Although solar power has found a dynamic and established role in today’s clean energy economy, the history of solar panels goes back centuries ago, which brought the concept of solar power to fruition. With the way the cost of solar power has plummeted over the past decade, it’s easy to forget that solar power had a whole different meaning even just 15 years ago. Let’s go back a few centuries to the origins of solar photovoltaics and explore the history of solar power and silicon solar technology.
When was solar energy first used?
Theoretically, solar energy was used by people since the 7th century B.C. when history tells us that humans used sunlight to light fires with magnifying materials which is the beginning of the history of solar panels. Later, in the 3rd century BC., the Greeks and Romans were known to use mirrors and solar energy to light their lanterns for religious settings. These mirrors became a standardized tool known as “burning mirrors”. Chinese historians documented the application of mirrors for the same reason later in 20 AD.
Another early use of solar energy that is still popular today was the concept of “solariums” on buildings. These sunrooms used huge windows to direct sunlight into a concentrated area. Some of the iconic Roman bathhouses, typically those located on the south side of the buildings, were solariums. Later, in AD 1200, the ancestors of the Pueblo Native Americans known as the Anasazi settled in south-facing dwellings on cliffs to capture the heat of the sun during the cold winter months.
In the late 1700s and 1800s, researchers and scientists found success using sunlight to power furnaces during long journeys. They harnessed solar energy to build solar-powered steamships. Ultimately, it’s clear that even thousands of years before the age of solar panels, the concept of manipulating the sun’s energy was common practice.
When were solar panels invented?
The development of solar panel technology was iterative and took various contributions from various scientists. Naturally, there is some debate as to when exactly they were created and who should be credited with the invention.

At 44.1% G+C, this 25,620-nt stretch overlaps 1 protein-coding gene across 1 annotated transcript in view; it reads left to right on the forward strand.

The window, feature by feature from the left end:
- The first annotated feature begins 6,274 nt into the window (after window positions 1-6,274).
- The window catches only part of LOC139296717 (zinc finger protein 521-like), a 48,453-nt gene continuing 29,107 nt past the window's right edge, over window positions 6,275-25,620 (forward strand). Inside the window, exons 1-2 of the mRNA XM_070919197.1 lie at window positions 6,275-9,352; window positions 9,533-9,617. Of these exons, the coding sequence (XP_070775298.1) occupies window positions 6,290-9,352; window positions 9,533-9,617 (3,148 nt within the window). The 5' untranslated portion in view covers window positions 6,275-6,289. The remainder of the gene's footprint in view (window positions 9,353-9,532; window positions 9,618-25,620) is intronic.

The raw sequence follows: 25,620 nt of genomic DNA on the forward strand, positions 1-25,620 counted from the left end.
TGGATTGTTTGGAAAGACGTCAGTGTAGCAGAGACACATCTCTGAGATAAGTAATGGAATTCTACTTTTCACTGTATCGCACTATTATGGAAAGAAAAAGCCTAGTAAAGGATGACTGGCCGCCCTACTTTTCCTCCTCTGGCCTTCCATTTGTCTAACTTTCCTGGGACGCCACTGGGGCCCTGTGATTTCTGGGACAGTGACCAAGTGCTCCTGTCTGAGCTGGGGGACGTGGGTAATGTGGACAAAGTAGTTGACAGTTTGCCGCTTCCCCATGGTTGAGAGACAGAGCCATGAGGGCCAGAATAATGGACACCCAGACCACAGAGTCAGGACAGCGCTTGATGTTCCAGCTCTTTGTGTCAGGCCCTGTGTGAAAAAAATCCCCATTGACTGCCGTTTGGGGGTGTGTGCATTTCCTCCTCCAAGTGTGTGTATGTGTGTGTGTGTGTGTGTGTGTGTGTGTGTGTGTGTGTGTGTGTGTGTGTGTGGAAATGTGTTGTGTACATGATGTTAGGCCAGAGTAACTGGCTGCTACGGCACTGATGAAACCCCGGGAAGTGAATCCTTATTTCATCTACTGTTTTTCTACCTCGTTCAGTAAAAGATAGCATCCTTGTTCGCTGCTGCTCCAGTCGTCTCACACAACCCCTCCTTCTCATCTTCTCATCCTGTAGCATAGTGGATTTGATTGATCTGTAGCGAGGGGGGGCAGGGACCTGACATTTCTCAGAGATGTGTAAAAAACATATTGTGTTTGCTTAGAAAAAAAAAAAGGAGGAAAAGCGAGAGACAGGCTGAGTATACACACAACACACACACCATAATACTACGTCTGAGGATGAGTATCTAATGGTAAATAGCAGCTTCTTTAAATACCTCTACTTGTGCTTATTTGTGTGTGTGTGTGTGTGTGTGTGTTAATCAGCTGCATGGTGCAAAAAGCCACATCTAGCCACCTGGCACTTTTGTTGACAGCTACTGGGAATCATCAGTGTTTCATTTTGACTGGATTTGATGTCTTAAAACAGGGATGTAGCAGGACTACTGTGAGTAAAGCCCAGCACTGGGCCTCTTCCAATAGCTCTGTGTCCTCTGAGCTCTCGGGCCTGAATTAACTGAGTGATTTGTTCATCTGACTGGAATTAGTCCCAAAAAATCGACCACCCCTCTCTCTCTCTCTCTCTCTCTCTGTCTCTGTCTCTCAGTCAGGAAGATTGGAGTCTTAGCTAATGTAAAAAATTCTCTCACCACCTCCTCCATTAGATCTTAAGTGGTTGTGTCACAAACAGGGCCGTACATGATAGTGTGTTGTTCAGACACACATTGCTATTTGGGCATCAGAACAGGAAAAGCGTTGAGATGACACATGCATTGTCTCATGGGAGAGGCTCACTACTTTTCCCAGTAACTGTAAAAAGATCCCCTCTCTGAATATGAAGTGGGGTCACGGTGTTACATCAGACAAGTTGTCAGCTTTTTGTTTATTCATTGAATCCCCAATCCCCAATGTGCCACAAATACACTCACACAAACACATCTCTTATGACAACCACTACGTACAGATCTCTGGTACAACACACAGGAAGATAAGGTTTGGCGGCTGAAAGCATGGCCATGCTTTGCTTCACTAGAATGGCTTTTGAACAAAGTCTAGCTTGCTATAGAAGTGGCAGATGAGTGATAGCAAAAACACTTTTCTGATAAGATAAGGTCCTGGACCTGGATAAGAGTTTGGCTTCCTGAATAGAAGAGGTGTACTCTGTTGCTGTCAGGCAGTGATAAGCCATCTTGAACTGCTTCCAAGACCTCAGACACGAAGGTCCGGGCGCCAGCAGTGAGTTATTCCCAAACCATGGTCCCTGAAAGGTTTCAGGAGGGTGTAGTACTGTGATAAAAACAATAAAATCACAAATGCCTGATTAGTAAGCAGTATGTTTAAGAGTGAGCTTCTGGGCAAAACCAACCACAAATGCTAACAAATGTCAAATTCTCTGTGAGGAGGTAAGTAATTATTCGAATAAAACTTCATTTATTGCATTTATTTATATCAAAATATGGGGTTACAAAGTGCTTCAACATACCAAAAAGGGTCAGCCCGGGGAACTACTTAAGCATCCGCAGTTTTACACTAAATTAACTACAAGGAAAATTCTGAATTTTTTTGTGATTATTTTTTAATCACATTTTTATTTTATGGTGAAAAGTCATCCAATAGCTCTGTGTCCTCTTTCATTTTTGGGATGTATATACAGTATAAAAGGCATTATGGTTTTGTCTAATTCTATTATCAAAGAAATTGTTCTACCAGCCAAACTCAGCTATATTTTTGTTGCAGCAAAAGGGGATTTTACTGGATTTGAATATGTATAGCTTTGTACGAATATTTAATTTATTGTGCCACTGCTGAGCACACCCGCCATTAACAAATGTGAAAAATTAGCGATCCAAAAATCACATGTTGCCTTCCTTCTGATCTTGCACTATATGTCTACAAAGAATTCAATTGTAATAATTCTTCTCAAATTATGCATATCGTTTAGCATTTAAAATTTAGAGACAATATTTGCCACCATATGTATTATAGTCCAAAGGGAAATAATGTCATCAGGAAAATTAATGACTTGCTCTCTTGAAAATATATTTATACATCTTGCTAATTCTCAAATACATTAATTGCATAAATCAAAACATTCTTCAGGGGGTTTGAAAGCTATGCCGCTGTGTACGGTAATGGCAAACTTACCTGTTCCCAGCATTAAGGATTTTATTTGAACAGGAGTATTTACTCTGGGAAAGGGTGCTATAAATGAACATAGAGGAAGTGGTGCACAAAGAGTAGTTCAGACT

Some people know the French scientist Edmond Becquerel as the inverter of solar cells, who realized that light could enhance the generation of electricity as two metal electrodes were put in a conductive material. This advance, defined as the “photovoltaic effect”, influenced subsequent photovoltaic developments with the element selenium, which all became part of the history of solar panels.
In 1873, Willoughby Smith discovered that selenium had photoconductive potential, leading to the 1876 discovery by William Grylls Adams and Richard Evans Day that selenium creates electricity when exposed to sunlight. A few years later, in 1883, Charles Fritts produced the first solar cells made from selenium wafers, which is why some historians credit Fritts with the actual invention of solar cells.
However, solar cells as we know them today are made of silicon, not selenium. The true invention of solar panels is therefore considered by some of the enthusiasts of the history of solar panels to be tied to Daryl Chapin, Calvin Fuller, and Gerald Pearson’s invention, which was the silicon photovoltaic (PV) cell in 1954 at Bell Labs. Many consider this event to be the true beginning of PV technology.
Because it was the first instance of solar technology that could power an electrical device for several hours of the day. The first silicon solar cell could convert sunlight with an efficiency of four percent, less than a quarter of what modern cells are capable of.